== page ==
Trying to support someone whose problems you cannot take away is difficult. You want to reach out, to provide whatever comfort you can, yet you know that the problem itself is not something you can control. This is the situation faced by those who have a loved one is in therapy or counseling, struggling with depression. It’s also faced by parents whose newborns are confined to the Neonatal Intensive Care Unit (NICU) for serious health problems shortly after birth.
This latter group, parents of newborns in the NICU, struggle not only with worry for their child’s safety, but also miss out on much of the important bonding that takes place during the first few days of an infant’s life. So researchers at several children’s hospitals developed a system that allowed mothers and fathers to read to their children. By reading, they not only helped the child learn the sound of their voices, but were able to find a way to make contact—a feat which, amid incubators, tubes, lights, and monitors, is often difficult. The parents couldn’t do anything to speed their children’s recoveries, but by reaching out in the way that they could, they bettered the situation and promoted bonding, even in a limited capacity. Those reading sessions became so meaningful to the parents that many continued them when they brought the children home.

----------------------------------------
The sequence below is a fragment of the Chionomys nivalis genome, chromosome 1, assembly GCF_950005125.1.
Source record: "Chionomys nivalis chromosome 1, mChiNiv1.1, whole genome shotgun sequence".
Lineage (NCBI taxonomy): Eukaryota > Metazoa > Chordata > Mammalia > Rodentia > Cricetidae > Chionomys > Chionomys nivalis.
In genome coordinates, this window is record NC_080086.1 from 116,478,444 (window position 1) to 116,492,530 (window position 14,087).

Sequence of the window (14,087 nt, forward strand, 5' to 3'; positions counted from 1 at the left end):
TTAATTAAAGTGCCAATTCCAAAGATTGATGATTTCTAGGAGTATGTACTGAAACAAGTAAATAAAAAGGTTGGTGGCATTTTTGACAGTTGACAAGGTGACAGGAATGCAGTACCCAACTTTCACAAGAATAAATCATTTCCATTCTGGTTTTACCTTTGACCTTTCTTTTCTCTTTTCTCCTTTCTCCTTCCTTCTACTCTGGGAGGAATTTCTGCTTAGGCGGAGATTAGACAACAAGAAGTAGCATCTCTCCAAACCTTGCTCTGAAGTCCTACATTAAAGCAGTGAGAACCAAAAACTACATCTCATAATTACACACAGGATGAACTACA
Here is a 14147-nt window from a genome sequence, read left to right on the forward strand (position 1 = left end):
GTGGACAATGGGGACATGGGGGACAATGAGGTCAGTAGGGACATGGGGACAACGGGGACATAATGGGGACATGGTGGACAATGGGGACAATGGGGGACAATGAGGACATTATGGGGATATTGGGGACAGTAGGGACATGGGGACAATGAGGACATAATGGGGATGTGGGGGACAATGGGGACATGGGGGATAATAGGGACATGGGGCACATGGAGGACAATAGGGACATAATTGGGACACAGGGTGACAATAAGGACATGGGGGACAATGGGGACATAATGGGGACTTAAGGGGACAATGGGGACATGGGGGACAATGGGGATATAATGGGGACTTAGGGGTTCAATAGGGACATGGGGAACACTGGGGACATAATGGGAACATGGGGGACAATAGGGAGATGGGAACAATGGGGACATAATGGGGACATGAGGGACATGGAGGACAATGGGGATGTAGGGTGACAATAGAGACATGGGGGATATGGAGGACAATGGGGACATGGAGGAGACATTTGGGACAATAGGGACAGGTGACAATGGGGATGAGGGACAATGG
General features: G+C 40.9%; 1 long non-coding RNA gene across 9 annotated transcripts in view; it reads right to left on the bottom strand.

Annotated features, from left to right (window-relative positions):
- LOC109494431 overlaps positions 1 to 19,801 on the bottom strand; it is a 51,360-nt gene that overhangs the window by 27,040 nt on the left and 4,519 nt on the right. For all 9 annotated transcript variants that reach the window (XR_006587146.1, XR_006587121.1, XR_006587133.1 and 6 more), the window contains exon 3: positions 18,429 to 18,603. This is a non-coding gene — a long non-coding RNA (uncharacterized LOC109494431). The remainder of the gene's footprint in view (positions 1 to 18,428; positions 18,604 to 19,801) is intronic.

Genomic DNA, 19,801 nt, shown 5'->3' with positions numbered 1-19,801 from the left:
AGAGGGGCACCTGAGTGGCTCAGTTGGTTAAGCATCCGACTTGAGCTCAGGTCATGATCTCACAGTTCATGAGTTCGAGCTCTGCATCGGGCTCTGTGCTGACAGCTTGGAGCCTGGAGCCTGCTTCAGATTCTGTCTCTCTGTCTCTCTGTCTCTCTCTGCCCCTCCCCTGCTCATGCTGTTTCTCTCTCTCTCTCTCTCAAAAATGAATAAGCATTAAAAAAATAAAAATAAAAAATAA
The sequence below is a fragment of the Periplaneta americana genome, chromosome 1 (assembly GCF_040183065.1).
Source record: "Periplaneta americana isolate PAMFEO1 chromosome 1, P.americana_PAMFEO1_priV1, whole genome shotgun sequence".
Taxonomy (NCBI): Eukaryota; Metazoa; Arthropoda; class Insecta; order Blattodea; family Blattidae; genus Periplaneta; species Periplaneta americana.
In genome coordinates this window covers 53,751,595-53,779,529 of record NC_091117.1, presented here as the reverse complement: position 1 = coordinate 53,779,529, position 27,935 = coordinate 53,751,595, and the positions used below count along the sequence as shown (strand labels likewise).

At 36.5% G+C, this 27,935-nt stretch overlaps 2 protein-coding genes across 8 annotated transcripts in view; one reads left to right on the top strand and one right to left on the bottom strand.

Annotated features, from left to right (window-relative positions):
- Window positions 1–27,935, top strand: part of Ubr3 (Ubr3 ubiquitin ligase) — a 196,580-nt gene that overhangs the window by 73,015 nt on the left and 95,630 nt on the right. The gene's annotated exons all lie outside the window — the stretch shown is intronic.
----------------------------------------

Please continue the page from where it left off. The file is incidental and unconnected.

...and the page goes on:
What does this have to do with depression? In reality, it’s not just an individual’s therapist or counselor who helps them with their depression. Social support comes from family, friends, and even religious leaders, and can be quite meaningful in helping a person heal. Supporting a person with depression, though, is not easy. Without setting necessary boundaries and taking time out for self-care, supporting a person with depression can lead to burnout and emotional fatigue for the supporter, which doesn’t help anyone. In supporting a person with depression, keep this in mind: like the infant in the NICU, you cannot fix their problems. Like parents reading to their children, reach out to your depressed loved one in the way that you can. The connection can be meaningful and helpful without rendering you depressed as well.
© Copyright 2011 by By John Smith, therapist in Bellingham, Washington. All Rights Reserved. Permission to publish granted to GoodTherapy.org.
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